I asked this question, specifically about pneumonia, as my professor and I walked out of class. Part of the difficulty, I think, is that it's not a simple event. Intuitively, a massive invasion of foreign organisms doesn't seem like it can be a good thing. But to actually outline the steps until death -- pathophysiology, if you'd like to put a name to it -- is much more difficult. Which organs are most affected? What are the proximal causes that actually make these organs fail?The professor explained that the inflammatory exudate floods the alveoli to such an extent that breathing becomes labored. But, I insisted, can't you just aspirate out the fluid? If we know what's happening to a person's lungs, can't we just fix it?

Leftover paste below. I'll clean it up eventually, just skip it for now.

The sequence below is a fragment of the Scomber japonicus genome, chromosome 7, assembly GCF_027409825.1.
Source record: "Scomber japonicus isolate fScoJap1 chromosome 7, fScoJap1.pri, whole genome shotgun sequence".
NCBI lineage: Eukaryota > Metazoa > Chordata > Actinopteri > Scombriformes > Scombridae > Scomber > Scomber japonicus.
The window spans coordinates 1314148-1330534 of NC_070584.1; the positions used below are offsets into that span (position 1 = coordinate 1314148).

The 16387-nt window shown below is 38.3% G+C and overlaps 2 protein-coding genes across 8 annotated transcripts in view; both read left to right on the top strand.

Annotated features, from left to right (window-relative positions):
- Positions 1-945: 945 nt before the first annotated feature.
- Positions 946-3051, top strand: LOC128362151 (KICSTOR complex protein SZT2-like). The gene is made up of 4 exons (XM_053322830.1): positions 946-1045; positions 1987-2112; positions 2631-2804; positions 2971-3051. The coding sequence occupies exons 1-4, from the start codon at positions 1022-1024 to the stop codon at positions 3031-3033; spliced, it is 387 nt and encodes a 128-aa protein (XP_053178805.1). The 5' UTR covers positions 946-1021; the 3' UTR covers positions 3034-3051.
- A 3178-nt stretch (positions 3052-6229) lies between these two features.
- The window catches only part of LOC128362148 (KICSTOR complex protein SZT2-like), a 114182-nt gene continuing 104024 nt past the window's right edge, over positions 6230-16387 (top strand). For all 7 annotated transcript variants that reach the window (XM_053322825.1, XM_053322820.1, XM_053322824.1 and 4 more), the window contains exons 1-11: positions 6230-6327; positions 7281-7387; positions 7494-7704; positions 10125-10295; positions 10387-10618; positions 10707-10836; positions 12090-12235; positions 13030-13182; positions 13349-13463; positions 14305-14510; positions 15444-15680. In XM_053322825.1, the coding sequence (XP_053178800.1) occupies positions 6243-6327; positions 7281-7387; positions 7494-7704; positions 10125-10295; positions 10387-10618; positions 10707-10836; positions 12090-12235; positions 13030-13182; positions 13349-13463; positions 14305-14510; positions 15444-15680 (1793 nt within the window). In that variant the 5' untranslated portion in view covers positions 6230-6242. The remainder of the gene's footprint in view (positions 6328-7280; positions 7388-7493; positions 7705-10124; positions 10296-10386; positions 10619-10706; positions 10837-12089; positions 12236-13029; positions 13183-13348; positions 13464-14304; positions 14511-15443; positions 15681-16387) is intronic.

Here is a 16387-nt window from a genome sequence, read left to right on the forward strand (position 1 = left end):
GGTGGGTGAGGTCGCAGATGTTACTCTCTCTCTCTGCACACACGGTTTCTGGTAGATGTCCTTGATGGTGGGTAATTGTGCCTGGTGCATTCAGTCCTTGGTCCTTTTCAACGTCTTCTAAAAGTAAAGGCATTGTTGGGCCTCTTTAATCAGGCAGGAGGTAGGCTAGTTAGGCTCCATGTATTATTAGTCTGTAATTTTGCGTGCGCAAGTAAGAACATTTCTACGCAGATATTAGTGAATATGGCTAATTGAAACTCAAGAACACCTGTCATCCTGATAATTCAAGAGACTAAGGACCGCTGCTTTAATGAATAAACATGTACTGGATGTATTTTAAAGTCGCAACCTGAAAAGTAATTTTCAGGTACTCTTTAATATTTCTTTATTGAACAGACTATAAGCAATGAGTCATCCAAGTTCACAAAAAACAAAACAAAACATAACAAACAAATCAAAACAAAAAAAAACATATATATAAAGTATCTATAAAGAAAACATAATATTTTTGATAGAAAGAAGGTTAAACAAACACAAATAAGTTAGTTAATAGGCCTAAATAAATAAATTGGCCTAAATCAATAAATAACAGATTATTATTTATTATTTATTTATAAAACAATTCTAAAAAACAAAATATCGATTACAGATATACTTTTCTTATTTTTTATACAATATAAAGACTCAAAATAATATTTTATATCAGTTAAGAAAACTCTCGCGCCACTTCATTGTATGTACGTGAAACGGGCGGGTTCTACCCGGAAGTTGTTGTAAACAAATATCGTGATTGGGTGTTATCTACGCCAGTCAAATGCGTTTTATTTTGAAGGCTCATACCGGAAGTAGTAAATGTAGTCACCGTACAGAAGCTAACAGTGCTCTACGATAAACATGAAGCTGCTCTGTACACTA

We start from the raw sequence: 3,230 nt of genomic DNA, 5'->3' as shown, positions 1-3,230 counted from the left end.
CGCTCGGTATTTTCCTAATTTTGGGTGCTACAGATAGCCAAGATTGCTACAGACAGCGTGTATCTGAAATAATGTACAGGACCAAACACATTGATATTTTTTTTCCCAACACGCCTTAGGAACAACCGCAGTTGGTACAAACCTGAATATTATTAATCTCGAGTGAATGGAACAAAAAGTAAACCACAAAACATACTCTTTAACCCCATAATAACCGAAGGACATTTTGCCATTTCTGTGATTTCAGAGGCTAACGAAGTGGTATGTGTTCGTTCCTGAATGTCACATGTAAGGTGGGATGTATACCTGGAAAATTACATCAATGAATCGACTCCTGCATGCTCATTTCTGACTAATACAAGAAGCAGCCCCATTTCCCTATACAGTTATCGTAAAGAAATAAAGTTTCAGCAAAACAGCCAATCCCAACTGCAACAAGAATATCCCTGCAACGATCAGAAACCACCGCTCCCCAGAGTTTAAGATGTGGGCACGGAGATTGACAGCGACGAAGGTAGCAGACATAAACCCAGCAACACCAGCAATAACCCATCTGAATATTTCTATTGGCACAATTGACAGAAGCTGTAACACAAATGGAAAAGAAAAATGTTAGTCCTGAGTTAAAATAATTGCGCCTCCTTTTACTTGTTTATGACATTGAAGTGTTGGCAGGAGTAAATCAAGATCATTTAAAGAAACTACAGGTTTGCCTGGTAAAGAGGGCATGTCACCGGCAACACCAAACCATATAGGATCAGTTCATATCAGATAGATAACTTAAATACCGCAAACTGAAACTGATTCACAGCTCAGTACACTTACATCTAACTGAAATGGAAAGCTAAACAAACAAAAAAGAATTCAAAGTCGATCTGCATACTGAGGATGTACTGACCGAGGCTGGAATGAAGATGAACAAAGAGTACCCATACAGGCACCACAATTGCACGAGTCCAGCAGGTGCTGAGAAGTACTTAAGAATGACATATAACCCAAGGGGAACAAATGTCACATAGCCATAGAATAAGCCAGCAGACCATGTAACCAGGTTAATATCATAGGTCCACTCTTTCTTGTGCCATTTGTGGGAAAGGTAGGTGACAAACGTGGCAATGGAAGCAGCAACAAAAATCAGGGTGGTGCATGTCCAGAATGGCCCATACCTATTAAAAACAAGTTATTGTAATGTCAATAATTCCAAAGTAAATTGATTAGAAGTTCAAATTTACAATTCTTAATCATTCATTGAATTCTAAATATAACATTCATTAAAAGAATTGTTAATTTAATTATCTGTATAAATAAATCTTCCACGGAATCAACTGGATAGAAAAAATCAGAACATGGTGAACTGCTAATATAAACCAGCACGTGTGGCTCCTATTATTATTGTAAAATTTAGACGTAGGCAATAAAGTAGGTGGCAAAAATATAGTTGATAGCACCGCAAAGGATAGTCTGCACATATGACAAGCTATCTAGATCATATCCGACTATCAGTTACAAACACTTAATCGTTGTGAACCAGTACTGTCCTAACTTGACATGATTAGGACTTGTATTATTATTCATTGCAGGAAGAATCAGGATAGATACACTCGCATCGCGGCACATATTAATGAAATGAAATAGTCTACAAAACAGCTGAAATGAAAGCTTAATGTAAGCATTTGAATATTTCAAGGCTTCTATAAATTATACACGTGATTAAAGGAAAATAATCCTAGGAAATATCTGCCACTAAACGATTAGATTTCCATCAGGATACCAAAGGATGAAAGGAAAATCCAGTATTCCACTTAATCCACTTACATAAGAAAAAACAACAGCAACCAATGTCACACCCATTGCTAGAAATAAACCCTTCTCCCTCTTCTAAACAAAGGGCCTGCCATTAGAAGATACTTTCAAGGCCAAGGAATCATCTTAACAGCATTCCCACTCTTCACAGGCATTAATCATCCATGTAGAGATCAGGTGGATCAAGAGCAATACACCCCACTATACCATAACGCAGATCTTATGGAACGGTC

The answer, of course, is that it's not that easy, antibiotics aside (and antibiotic resistance is a whole other story). Once the inflammation response is at full strength, the influx of cells, cellular debris, and protein into the lungs results in a complete loss of lung architecture such that the normally air-filled lungs actually take on the consistency of the liver.
I still couldn't wrap my head around it. And it will probably be awhile before I do. Because really, it's not just an intellectual difficulty in understanding the process; it's also a psychological difficulty in really comprehending how a body that functions, sustains a living individual, can become one that is lifeless. Humans know what death is from a young age, and have some exposure to it; but really understanding how a person dies is something that comes much later, and much harder. This, I guess, is where the man is who loses a loved one and says, "one minute she was with me, and the next, she was gone."
I know I'll need to wrestle with it some more. And I probably won't really understand it until I have firsthand experience witnessing the end of a life. And maybe not even then.